09/03/2012 09:12 EDT | Updated 11/02/2012 05:12 EDT

Don't Let the Hotheads Prevail In Quebec

Say what you will about Jean Charest. All Canadians who value national unity owe him a debt of gratitude for nine years of relative quiet on the separation front. What could unfold in la belle province post-Charest, poses a threat to Canada as we know it. With public opinion polls showing that Parti Québécois Leader Pauline Marois poised to form government in Tuesday's Election, the threat is very real.

There is little doubt Quebec would benefit from a change in government, but what is concerning about elections in Quebec is that unlike any other province in Confederation, the fate of our country as we know it is always at risk.

There has been a concerted effort to convince Quebeckers that their place is within Canada and it is disheartening to see PQ leader Pauline Marois speak openly of her plans to create conditions for winning a referendum that it is clear a majority of Quebeckers don't want.

What the PQ fails to understand is that the continual sparring with the federal government and defiant support of secession, regardless of a demonstrated lack of public support for separation, creates an unstable environment for investors, who are in a position to strengthen the quality of life for all residents of Quebec.

Aspects of the PQ platform include regressive legislation on the display of religious symbols by non-Christian civil servants, barring non-french speaking citizens from seeking, and by extension, holding elected office in addition to a series of policies designed to artificially maintain a Francophone majority in Montreal.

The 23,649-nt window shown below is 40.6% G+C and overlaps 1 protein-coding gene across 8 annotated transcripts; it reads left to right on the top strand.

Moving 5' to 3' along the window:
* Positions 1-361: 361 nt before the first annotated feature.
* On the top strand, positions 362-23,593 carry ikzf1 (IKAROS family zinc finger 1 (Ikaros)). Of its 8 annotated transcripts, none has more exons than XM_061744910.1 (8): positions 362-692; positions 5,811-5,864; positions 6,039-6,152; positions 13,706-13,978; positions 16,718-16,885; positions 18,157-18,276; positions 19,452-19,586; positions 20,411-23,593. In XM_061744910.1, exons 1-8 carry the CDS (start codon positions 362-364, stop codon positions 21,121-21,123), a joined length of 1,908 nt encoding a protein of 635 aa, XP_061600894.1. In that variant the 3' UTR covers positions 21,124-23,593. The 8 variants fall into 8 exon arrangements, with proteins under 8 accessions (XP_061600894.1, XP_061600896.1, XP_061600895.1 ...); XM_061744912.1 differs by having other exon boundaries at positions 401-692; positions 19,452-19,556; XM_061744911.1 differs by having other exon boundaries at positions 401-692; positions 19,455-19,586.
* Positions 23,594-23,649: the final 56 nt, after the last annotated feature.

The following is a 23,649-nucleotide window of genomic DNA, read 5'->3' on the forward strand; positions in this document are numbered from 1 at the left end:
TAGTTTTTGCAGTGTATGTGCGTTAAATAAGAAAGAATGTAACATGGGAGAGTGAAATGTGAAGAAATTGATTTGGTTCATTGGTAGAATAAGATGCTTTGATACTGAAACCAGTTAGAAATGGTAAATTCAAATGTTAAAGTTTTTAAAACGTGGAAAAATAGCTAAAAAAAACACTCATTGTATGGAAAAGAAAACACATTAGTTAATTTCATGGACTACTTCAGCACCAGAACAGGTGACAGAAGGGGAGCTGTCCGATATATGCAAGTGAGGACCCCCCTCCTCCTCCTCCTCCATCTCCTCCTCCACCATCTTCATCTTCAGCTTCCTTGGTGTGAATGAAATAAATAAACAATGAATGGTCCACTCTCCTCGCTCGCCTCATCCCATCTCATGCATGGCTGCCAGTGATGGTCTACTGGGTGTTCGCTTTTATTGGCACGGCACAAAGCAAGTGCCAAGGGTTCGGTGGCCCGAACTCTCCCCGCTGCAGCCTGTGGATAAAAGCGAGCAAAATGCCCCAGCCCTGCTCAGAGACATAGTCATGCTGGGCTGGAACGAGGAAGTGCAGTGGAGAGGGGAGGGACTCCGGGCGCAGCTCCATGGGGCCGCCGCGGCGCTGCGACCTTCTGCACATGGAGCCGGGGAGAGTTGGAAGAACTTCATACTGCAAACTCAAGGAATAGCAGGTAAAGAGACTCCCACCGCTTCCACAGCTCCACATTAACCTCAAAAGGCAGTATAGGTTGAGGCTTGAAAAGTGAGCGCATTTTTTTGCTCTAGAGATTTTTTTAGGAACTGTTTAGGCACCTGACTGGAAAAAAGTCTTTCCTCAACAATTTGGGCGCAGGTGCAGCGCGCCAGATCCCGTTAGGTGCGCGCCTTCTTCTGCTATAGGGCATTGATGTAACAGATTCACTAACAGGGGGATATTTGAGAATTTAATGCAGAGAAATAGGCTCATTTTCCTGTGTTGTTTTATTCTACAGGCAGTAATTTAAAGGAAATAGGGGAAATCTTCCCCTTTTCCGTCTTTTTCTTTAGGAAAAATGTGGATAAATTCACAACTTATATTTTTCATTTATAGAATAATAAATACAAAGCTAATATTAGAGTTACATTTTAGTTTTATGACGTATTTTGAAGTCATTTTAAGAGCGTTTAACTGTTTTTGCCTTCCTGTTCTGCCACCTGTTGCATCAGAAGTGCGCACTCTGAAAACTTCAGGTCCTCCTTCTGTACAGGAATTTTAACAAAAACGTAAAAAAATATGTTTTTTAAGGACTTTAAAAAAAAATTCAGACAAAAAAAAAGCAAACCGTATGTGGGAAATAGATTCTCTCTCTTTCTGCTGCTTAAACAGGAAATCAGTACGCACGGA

Having been around politics for some time, it amazes me that someone can seek public office, and potentially win, on a platform centered on kicking the sleeping dog and in doing so, creating a crisis the majority would prefer to avoid.

Quebec has negotiated a unique place for itself within Canada and have gained broad recognition of the notion of Quebeckers constituting a distinct society and 'nation' within a united Canada. While it would be hard to imagine these and other recognitions as satisfying the deep seeded desire for some in Quebec to be a sovereign state, it is beneath anyone seeking to lead any government to purposely create strife as a means to a political end.

Tuesday night, Quebeckers will chose their candidates for the National Assembly and in doing so, will choose our fate as a united country. Here is to hoping cooler heads prevail and a government dedicated to maintaining the calm we've enjoyed over the last number of years, is elected.